• Douglas W. Judson

New court rules panned by lawyers and access to justice advocates

This column was published in Postmedia's Kenora Miner & News on March 31, 2022. It is available on the newspaper's website.


Recent edicts from Ontario’s judiciary about the format for post-pandemic court proceedings have been largely panned by lawyers and other justice participants. The new guidelines are viewed by many as a step backwards in the court’s long overdue modernization. But while lawyers may be frustrated, it is their clients, taxpayers, and those in smaller, remote communities that will pay the price.

While COVID-19 has taken a historic toll on all aspects of our lives, in the courtroom, it has been a catalyst for modernization, spurring courts to do more to keep up to their digitalized counterparts in other jurisdictions. Courts are an essential feature of a just society, and with the onset of the pandemic, they were finally forced to reckon with an antiquated, paper-based system. Prior to March 2020, courts were operating closer to the age of ink and quill than Microsoft and Zoom. They have since leapfrogged by 20 years in just over 20 months.

The results have been transformative: a new online document system replaced file boxes and copious printing and binding, online filing has replaced long queues at wickets, videoconferencing replaced in-person court appearances for most matters, and colonial gowns and tabs were cast aside in favour of conventional business attire (at least from the waist up).

For Ontario’s northern and rural communities, these changes hold great promise for access to justice. In satellite court locations, or courts without a local judge, no longer has it been necessary to wait for a judge to come to town. Parties could appear remotely from their own location or lawyer’s office on dates from an expanded calendar of virtual sittings.


Likewise, the need for northern and rural clients to pay costly lawyers’ disbursements for travel, couriers, and printing is gone too, with electronic documents and remote meetings and hearings becoming the norm. The expansion of broadband internet to more regions of the province holds promise for further gains, particularly for remote municipalities and First Nations.

Frankly, virtual court appearances have also helpfully reduced the need for a major cost to taxpayers too – courthouse real estate.

Above all, these modernization efforts have opened more choice to consumers of legal services, by reducing the need to hire a lawyer that is based close to home. This is made possible by virtual courts, the limited necessity of travel, and reduced requirements for hand-signatures on physical paper. This has been particularly important for rural and northern communities, where a “greying” and shrinking bar has led to issues finding appropriate counsel at competitive rates.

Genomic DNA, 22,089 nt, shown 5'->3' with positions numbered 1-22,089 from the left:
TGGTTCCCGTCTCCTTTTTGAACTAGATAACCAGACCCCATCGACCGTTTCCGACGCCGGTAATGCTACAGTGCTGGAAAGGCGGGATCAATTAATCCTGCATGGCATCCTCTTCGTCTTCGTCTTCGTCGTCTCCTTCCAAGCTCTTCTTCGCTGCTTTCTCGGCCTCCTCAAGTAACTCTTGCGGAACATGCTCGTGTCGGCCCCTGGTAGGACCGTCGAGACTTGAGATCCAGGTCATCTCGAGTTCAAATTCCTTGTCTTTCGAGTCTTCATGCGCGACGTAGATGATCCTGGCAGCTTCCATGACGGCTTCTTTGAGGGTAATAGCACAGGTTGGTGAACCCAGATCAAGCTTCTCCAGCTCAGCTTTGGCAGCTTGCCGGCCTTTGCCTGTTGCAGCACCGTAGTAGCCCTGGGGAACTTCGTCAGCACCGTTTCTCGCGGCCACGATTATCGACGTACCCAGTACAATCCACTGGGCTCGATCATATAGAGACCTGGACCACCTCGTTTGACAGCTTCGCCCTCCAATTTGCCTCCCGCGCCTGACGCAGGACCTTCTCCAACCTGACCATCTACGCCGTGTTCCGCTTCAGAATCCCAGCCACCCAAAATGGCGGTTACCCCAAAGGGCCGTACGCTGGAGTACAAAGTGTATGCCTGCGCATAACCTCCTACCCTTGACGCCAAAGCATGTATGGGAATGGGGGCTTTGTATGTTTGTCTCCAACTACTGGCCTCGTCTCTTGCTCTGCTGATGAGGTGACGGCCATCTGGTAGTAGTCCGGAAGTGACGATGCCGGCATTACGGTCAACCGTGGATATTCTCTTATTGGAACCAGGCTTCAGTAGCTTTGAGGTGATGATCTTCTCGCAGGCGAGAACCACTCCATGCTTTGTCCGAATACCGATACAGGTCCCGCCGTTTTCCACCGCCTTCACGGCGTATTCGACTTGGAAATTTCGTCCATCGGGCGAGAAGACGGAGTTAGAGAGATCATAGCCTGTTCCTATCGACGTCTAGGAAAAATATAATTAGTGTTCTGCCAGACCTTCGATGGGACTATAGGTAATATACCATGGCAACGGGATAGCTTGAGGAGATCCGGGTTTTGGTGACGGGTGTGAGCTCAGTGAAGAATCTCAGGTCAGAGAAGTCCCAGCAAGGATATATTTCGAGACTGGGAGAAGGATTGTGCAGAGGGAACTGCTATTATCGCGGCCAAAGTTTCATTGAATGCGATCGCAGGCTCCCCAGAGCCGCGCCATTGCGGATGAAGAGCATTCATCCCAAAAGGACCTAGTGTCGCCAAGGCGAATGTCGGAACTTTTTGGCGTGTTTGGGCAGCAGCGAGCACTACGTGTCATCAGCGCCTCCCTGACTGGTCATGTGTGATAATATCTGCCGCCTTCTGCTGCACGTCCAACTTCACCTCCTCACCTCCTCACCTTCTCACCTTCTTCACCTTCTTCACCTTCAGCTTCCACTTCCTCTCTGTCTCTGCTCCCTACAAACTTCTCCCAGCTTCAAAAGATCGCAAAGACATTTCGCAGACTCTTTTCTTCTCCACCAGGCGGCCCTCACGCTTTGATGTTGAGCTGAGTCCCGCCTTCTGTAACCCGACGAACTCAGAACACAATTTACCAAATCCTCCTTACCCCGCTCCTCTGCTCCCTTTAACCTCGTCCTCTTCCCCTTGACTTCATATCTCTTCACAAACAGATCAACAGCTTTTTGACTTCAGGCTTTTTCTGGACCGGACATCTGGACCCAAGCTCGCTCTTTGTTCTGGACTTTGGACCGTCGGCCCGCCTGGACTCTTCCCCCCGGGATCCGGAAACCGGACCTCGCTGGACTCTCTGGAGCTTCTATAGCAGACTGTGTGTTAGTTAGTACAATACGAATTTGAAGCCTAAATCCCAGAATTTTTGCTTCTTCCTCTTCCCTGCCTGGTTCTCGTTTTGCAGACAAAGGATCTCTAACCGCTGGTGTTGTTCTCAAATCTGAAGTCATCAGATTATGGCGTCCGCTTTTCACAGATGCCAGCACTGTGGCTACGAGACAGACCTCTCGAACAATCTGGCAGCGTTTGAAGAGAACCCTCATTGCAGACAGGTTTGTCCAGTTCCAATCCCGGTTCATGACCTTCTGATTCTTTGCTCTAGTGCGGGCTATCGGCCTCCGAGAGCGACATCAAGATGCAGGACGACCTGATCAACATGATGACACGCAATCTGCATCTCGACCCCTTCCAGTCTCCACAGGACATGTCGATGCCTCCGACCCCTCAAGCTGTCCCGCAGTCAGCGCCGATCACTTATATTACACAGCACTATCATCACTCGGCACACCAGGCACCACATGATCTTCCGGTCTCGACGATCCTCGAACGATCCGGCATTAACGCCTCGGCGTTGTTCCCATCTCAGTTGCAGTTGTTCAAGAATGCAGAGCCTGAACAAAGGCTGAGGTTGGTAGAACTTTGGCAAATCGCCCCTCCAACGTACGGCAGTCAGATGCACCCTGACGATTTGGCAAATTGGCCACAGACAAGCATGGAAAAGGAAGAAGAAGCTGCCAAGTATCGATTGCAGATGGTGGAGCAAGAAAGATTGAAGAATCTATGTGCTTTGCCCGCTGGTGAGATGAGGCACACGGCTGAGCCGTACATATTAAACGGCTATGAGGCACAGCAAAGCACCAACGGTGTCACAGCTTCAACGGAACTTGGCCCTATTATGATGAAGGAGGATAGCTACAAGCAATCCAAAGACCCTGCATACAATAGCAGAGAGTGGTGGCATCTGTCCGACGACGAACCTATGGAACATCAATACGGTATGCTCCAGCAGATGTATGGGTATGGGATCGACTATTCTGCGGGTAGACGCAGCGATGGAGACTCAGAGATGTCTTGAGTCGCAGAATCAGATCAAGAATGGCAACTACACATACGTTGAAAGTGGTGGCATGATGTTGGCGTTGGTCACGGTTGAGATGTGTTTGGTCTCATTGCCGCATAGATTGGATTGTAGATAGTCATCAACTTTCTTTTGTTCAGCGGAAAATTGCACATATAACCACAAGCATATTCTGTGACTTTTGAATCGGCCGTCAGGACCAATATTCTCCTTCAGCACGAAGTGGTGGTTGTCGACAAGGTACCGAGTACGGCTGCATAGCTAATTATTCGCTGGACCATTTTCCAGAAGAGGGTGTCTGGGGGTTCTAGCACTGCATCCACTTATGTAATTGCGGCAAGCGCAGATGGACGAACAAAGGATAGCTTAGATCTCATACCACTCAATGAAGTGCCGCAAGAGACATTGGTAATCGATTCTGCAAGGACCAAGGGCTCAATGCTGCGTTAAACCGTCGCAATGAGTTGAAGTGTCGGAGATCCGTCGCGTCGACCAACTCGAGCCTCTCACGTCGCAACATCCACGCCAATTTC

While it seems that some of these gains were here to stay, “guidelines” issued by the courts earlier this month have put on the brakes. These guidelines suggest a return to in-person attendance for many routine courtroom appearances, as well as for out-of-court processes, like civil mediations and witness examinations.

For courtroom lawyers, who had restructured their practices to appear in multiple locations across the province in a matter of minutes, their work is now impossible. A routine 15-minute appearance to adjourn a single matter may now take hours of travel and sunk productive time waiting in a courtroom. This is time that may ultimately be billed to clients or that will put upward pressure on rates due to lost efficiency. These measures serve no substantive purpose, nor is the increased travel environmentally sound.

If the court’s direction seems tone deaf, it also appears to have been reached with limited concern for the consequences for access to justice, especially for some of the most marginalized in our society. Legal Aid Ontario, which pays lawyers in private practice to represent low-income persons in criminal and family matters, has structured many of its policies around a virtual-first format.

For instance, LAO has directed its staff lawyers not to assist with routine adjournments on behalf of lawyers representing the clients they are funding. With the court’s requirement to attend far-flung courthouses in-person for more appearances, this means that lawyers will be less interested in taking Legal Aid clients, particularly in distant locations. All of this reduces choice and access for those needing representation.

The civility politics and deference of the Ontario bar often constrains its outrage, but the legal community’s frustration with the court system’s step backwards is palpable. Judges often sermonize other justice sector participants to do more to improve access to justice. What many of those stakeholders are now asking is why the court fails to see how the policies under its own control are becoming part of the problem.


Douglas W. Judson is a lawyer and community advocate based in Northwestern Ontario/Treaty #3 territory. In his new regular column for the Miner and News, he’ll be writing about law, government and politics with a regional perspective. It is his goal to inform readers about what new policies and legislation mean for the public. Connect with him at info@douglasjudson.ca or @dwjudson.

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